Stratolaunch, the world's largest aircraft built by Wingspan, makes its first flight

Its wingspan is longer than a football field. The tail is 50 feet from the ground. It was manufactured by reassembling the parts of two used Boeing transport aircraft.

On Saturday, the biggest airplane in the world took flight for the first time.

The double-fuselage aircraft, called Stratolaunch, flew over the Mojave Desert in southern California for about two and a half hours, reaching a speed of 189 miles at an hour and an altitude of 17 000 feet, announced the Stratolaunch team.

"The flight itself was fluid, and that's exactly what you want for the first flight," said Evan Thomas, a test pilot at Scaled Composites who piloted the Stratolaunch, during the first flight. a point of press. "And for the most part, the plane flew as planned, which is still exactly what we want."

The ship, the largest aircraft of its scale, is designed to carry rockets to propel commercial satellites into space. The company bet that it would be more effective than launching them from the ground, which is approaching several other space-conscious companies.

Paul G. Allen, founder of Microsoft, funded the project and announced plans for Stratolaunch in 2011. Allen died in October, raising questions about the future of this initiative. The company refused to say how much the project cost.

In August, Stratolaunch announced the development of a "family of launchers" that can be deployed from the aircraft to carry satellites. But in January, the company reduced its efforts.

There was concern about how Stratolaunch's business would work once it was between customers, with some wondering whether a trend toward smaller satellites would dampen the demand for such a large aircraft.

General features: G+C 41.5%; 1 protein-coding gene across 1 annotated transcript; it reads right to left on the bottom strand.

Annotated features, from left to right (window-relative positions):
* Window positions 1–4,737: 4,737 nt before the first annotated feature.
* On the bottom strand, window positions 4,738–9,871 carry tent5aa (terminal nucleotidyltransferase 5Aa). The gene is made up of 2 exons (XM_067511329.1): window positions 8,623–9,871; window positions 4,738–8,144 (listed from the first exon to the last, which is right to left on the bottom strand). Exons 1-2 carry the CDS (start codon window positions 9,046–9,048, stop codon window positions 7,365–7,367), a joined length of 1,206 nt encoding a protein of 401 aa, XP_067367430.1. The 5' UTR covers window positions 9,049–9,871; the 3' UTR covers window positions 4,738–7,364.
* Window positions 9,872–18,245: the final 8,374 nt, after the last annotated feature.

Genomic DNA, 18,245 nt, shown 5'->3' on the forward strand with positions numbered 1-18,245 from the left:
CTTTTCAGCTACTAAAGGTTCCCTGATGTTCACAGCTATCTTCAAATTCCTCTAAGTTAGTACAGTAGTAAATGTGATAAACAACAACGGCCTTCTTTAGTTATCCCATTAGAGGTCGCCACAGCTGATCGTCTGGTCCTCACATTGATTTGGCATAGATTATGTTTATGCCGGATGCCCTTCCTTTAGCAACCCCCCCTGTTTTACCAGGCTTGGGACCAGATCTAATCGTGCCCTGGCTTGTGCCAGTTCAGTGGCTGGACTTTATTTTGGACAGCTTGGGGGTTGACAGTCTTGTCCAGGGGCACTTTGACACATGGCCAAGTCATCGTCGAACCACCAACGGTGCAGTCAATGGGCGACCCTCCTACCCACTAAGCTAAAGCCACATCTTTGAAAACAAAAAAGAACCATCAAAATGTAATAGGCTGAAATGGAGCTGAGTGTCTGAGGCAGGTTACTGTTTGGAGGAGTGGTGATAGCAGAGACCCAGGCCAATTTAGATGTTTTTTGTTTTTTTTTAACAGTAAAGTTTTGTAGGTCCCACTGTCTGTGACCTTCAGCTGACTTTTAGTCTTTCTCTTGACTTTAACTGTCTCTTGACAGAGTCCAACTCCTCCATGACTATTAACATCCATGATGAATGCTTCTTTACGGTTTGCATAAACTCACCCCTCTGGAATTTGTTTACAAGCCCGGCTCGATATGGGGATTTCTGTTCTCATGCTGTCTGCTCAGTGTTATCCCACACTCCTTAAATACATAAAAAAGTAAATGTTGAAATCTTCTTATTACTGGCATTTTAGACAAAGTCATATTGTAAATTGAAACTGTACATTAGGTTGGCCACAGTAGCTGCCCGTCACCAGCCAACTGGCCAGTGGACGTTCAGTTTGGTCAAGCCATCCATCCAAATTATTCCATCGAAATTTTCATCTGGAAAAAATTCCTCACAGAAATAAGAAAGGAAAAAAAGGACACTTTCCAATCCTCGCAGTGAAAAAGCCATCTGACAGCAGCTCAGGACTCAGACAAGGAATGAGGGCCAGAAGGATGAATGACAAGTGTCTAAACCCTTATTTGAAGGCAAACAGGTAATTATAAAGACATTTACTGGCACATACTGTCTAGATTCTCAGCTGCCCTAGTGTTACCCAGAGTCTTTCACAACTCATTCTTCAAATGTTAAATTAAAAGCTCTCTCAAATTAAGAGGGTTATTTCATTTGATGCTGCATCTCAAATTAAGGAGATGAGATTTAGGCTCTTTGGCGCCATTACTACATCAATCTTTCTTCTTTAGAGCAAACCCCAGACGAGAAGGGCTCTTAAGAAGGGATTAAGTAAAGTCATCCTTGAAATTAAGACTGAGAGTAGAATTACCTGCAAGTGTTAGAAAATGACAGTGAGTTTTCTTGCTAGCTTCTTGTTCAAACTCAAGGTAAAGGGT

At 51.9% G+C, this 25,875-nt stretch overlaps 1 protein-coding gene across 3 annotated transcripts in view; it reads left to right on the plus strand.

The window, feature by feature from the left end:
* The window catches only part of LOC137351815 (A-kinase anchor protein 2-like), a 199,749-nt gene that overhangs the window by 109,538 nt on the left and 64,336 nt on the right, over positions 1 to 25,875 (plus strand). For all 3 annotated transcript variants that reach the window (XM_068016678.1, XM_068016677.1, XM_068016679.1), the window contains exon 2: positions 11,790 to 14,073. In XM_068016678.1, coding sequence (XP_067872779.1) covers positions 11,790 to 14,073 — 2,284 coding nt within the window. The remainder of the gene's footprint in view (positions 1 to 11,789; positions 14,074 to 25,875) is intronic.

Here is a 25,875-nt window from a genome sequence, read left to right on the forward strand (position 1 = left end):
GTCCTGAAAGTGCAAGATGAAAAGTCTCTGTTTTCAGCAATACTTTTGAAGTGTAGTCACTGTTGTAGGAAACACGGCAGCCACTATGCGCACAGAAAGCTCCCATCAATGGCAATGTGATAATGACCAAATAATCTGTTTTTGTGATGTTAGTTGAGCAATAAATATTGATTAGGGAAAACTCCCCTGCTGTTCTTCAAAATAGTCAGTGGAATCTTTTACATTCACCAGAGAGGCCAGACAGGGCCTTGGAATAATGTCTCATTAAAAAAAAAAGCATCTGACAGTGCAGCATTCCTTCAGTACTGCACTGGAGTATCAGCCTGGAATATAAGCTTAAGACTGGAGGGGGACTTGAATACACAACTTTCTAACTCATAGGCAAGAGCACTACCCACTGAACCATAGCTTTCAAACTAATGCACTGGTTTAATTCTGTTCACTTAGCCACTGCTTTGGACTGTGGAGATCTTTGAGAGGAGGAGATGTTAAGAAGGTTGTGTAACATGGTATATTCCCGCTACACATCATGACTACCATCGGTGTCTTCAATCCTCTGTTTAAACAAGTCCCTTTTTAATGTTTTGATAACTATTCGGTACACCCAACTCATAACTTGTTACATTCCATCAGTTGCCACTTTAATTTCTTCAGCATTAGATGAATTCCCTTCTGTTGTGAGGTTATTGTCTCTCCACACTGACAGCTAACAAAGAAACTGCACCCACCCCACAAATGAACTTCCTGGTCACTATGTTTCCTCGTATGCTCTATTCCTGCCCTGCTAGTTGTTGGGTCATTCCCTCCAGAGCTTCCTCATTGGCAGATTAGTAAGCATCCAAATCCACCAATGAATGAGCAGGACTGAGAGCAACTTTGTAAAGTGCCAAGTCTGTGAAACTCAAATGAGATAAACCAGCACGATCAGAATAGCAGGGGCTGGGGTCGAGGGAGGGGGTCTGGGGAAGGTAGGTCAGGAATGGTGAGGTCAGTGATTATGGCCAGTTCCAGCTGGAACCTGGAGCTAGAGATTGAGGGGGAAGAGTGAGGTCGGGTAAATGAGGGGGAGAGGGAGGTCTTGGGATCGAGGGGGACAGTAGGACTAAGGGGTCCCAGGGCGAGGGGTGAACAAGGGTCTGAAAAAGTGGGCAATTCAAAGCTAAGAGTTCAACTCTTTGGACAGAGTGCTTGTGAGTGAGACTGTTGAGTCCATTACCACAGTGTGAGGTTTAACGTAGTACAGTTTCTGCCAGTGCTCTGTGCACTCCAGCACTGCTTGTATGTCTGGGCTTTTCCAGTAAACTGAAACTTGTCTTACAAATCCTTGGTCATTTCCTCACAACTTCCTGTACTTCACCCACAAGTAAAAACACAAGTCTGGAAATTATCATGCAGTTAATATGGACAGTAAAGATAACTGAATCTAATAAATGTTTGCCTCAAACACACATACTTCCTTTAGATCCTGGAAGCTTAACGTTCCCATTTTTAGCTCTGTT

Even so, Saturday 's flight was touted as a milestone and an engineering marvel.

"You've all been very patient and very tolerant over the years, we were waiting for this big bird to take off, and we finally did," said Jean Floyd, General Manager of Stratolaunch, at the meeting.

The team checked the aircraft's behavior on Saturday and tested the rolls and the yaws.

Mr. Thomas said that there were "a few things that were not nominal" but the company did not specify what it was.

"The plane felt really good to the touch, the equipment felt good," said Thomas. "We had some corrections to line up in the slowdown and we ended up practically stopping where we wanted to leave the track.

"It was so fantastic overall."

Stratolaunch said that by launching rockets in the air, it could "bypass the weather, air traffic and other factors causing delays in traditional ground launching."

The leaders also said that the aircraft can easily move to areas more suitable for launching satellites on certain orbits, although it needs a landing strip that can withstand its big size.

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